If it happens in other parts of the country, I’m not aware of it. It might. As far as I know, it’s just a Southern thing.
But every time it happens, I wonder if this will be the time he just loses it.
“What are you having to day, Sweetheart,” she says to my octogenarian father, resting her hand on his back as she fills his upturned coffee cup.
He shifts in his seat, his jaw set. She can’t tell she’s annoyed him; but we can. He places his order and hands the menu to her.
“I’ll get that right out for you Sugah,” she says, as she turns to go.
Daddy cannot stand it. He shakes his head, and mutters just loud enough for us to hear, “I’ve got one sweetheart. And it’s not her.”
In the South, whether you are checking out at a grocery store, signing in at your doctor’s office, or ordering your breakfast, you are likely to become, “Sweetie,” “Honey,” “Sugarpie,” or any of a gazillion other faux endearments.
There are several ways this is offensive. For one thing, using such familiar terms is just inappropriate. These pet names are meant for . . . well . . . pets, loved ones. Not strangers. Maybe at one time it was fine to greet a person you’d never met as you would a six-week old cocker spaniel. It isn’t now. A simple “Sir” or “Madam” will work; or skip the address all together and just make eye contact. That should do the trick.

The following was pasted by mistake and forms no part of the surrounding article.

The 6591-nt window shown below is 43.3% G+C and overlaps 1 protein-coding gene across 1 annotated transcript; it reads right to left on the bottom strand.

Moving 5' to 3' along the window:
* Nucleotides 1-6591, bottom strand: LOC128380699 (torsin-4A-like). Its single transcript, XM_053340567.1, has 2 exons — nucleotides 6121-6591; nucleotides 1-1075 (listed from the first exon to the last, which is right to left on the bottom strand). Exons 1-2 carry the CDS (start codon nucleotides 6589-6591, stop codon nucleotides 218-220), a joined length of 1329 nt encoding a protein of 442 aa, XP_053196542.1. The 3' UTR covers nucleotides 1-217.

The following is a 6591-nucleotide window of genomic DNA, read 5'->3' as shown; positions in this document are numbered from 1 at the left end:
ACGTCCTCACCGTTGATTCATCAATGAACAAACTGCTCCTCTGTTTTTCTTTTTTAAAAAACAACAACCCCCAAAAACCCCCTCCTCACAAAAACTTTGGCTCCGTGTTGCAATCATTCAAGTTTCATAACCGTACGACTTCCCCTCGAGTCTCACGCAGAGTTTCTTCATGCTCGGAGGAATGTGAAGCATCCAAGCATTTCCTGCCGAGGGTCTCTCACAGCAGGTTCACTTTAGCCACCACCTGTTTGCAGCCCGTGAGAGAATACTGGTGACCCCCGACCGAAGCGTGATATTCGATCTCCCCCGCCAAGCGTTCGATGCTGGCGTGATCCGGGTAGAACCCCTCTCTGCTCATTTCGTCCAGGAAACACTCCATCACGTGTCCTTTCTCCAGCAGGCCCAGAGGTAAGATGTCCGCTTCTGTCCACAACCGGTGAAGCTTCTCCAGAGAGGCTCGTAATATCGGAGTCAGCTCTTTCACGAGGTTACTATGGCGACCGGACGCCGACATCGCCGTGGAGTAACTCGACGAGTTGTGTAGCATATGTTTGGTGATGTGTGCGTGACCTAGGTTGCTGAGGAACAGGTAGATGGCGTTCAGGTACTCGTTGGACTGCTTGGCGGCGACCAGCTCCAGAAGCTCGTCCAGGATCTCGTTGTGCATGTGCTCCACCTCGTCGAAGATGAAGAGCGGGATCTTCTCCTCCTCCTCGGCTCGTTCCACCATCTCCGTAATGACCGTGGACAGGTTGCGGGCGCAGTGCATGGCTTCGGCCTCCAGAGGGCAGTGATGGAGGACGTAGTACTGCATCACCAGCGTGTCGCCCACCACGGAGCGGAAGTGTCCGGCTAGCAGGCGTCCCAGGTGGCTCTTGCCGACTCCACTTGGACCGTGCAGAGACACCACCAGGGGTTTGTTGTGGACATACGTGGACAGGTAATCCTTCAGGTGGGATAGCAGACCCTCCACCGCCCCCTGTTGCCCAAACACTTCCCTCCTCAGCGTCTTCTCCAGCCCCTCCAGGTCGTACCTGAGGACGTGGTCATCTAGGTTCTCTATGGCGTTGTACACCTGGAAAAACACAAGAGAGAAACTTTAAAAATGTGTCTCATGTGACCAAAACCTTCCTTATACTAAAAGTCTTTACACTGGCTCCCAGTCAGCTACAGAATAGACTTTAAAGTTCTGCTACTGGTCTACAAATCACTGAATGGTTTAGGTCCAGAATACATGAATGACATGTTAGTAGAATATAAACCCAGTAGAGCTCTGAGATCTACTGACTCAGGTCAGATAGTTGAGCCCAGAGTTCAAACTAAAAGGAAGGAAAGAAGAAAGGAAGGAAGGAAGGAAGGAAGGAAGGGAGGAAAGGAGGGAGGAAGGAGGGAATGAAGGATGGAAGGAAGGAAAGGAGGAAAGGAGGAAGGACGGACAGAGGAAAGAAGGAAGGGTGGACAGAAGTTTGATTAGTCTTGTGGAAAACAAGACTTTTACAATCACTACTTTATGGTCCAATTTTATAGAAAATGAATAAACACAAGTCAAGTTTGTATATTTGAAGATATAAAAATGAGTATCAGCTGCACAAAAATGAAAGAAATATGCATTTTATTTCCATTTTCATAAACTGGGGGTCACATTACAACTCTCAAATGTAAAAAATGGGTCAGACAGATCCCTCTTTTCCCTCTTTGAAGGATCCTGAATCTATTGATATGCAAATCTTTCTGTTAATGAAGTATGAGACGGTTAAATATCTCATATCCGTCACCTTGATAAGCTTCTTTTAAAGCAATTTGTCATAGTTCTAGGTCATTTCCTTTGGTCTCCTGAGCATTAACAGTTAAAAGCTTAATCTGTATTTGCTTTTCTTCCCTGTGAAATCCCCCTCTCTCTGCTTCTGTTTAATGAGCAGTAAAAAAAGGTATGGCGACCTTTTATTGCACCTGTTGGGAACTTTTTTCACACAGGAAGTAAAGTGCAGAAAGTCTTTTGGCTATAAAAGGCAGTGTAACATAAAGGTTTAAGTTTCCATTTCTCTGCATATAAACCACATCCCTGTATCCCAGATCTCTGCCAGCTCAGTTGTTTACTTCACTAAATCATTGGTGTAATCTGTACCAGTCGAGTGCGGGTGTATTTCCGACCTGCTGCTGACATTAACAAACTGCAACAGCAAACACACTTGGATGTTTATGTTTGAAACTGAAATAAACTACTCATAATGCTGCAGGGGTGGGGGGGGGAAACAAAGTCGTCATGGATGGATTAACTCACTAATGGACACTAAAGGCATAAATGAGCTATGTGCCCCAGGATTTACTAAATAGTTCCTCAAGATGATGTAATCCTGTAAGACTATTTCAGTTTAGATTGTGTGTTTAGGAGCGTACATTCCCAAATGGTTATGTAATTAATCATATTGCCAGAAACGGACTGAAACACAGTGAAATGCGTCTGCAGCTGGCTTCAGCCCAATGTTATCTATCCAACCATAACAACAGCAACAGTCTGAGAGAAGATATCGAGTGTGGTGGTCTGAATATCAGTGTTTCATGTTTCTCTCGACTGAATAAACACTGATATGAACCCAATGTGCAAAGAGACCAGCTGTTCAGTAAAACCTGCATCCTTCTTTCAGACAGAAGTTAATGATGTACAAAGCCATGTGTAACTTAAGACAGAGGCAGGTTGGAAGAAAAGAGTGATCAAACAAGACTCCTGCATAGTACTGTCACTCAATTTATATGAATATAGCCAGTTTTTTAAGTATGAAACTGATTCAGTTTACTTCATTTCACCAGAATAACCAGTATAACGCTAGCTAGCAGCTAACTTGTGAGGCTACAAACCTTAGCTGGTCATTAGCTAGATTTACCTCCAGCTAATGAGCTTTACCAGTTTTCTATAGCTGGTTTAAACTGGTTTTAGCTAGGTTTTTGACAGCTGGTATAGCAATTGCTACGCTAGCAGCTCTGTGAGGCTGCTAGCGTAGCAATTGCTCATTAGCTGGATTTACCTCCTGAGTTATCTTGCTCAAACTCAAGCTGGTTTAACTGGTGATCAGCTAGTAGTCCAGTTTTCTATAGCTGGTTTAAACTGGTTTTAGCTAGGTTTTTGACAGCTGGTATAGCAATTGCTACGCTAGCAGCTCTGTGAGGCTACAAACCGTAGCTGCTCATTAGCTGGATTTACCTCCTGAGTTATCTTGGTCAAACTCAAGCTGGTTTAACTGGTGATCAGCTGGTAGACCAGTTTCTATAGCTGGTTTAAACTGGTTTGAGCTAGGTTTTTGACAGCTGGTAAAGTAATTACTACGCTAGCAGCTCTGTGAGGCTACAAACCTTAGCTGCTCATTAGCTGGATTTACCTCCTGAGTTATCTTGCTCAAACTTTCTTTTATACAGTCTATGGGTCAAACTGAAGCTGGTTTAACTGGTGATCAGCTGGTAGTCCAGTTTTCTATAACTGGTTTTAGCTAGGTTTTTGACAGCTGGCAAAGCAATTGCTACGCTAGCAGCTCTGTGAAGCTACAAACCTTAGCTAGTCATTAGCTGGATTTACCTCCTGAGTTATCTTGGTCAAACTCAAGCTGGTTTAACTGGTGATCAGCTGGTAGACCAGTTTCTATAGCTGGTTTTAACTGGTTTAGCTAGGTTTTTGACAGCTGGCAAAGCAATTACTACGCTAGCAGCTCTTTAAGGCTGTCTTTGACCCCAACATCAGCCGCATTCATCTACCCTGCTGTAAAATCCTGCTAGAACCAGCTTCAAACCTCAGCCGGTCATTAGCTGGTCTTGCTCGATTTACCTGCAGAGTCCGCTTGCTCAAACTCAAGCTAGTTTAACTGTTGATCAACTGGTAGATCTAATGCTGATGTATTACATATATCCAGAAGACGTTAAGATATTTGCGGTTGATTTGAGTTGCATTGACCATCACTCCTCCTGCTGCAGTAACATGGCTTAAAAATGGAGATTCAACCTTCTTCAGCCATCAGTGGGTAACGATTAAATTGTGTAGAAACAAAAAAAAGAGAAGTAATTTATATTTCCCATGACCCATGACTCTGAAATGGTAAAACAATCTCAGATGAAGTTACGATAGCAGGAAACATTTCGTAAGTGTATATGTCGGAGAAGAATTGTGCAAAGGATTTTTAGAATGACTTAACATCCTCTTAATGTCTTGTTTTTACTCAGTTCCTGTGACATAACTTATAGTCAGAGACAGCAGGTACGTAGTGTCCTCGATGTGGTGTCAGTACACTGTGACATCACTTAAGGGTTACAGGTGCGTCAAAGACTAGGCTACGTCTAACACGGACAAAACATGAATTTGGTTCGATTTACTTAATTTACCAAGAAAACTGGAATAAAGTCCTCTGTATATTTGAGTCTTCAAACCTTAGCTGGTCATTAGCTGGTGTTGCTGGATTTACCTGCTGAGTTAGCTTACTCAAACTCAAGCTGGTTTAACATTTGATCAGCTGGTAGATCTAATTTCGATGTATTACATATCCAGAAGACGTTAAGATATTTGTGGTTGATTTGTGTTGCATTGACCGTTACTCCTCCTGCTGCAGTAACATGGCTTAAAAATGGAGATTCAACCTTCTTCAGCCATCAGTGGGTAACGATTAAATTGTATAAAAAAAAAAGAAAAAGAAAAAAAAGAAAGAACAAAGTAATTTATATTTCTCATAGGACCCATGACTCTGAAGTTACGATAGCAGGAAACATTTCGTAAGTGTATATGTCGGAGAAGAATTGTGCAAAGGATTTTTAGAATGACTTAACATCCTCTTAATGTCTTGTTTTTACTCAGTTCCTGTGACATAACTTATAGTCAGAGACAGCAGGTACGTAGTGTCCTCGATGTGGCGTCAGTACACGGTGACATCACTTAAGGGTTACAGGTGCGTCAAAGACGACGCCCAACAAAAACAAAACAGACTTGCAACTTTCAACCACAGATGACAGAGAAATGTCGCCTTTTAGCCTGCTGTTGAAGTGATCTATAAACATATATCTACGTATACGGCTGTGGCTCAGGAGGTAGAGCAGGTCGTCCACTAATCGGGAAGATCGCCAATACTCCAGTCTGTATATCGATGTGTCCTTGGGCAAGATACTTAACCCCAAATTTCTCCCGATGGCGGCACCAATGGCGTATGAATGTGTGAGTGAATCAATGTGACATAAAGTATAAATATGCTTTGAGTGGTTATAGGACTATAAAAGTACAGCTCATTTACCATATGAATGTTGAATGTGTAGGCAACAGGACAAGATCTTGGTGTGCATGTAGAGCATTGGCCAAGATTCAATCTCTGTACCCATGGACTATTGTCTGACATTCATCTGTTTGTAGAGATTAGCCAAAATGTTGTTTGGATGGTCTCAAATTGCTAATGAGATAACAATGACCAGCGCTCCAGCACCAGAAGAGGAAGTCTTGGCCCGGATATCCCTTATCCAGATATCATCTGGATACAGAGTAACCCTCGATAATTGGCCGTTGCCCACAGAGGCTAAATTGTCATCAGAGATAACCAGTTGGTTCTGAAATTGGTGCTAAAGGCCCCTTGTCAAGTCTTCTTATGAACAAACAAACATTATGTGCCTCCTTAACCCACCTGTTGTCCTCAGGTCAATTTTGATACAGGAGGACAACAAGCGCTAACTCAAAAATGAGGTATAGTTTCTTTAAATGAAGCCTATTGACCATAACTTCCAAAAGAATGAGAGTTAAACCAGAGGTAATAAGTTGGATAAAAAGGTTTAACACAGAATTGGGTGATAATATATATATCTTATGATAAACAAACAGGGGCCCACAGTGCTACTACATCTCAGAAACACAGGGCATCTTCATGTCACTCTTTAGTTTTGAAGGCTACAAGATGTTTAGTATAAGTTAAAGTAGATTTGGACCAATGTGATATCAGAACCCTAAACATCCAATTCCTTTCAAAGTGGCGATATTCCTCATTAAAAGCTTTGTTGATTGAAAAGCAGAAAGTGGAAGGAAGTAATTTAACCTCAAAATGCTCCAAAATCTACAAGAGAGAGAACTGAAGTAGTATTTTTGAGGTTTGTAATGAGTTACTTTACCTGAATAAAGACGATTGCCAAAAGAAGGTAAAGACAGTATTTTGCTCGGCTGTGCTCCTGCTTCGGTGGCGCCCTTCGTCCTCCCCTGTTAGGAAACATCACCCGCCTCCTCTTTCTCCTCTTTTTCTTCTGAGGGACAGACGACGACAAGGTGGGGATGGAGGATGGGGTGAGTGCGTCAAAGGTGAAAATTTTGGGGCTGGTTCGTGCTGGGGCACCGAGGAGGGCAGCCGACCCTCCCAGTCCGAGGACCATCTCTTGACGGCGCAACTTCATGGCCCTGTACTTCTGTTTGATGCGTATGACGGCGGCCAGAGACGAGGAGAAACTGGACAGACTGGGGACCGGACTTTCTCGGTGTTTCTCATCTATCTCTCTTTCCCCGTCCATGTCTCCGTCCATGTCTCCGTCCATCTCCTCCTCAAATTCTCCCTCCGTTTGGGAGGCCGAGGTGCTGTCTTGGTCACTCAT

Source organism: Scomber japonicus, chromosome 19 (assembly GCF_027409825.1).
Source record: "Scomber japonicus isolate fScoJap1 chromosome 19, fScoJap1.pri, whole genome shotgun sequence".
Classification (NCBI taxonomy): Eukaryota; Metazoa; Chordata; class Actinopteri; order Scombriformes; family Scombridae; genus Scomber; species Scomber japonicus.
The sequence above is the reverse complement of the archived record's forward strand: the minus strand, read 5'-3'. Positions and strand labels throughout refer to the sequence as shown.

Secondly, its sexist. Would it be okay for a waiter to put his hand on a woman’s back and call her “Hot Lips?” Of course not. I mean, yeah; they got away with it on MASH. But that show was set in the 50’s, so I think we can safely say that behavior is, at least, outdated. Using intimate greetings for strangers is just not okay these days—if it ever was.
Third, I think it is ageist. My parents are young 83 and 81 who neither look nor act like octogenarians. It’s patronizing and disrespectful for mere acquaintances to address them as they would children. My father pastored churches for 40 years before retiring to start a business that he and my mother ran for almost 20 years. He has his doctorate, for goodness sake! And my mother is a mentor to more young women than I can count and has good friends the age of her children who hang out with her because she’s great company. My parents text with their nine grandchildren regularly, go to soccer games and band concerts, and in May 2019 they went with my husband and me on a cruise to Cuba.
But you know what? Their vitality should not even play into this discussion. Older adults should be addressed with deference and respect regardless of their physical or cognitive condition.
I know there are those who would say, “I don’t just speak that way to senior adults. I use endearments with everyone!” Okay. In that case, it’s not ageist. It’s just sexist and offensive.
Others are thinking, “But that’s just the way I am! Why are people so sensitive?” Okay, you can be whichever way you choose and that’s fine.
All I’m saying is that there are reasons why people may not want you to call them “Sugarpie-honeybunch.” Why not just call them by their names instead?
Aileen Mitchell Lawrimore is a mother x 3, wife x 28 (years not men), minister, speaker, writer, retreat leader, and lover of beagles and books. She has a lot to say.
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Love, Grandmama: A letter about lasting love
My Mother and Hers: Caregiving and Dementia
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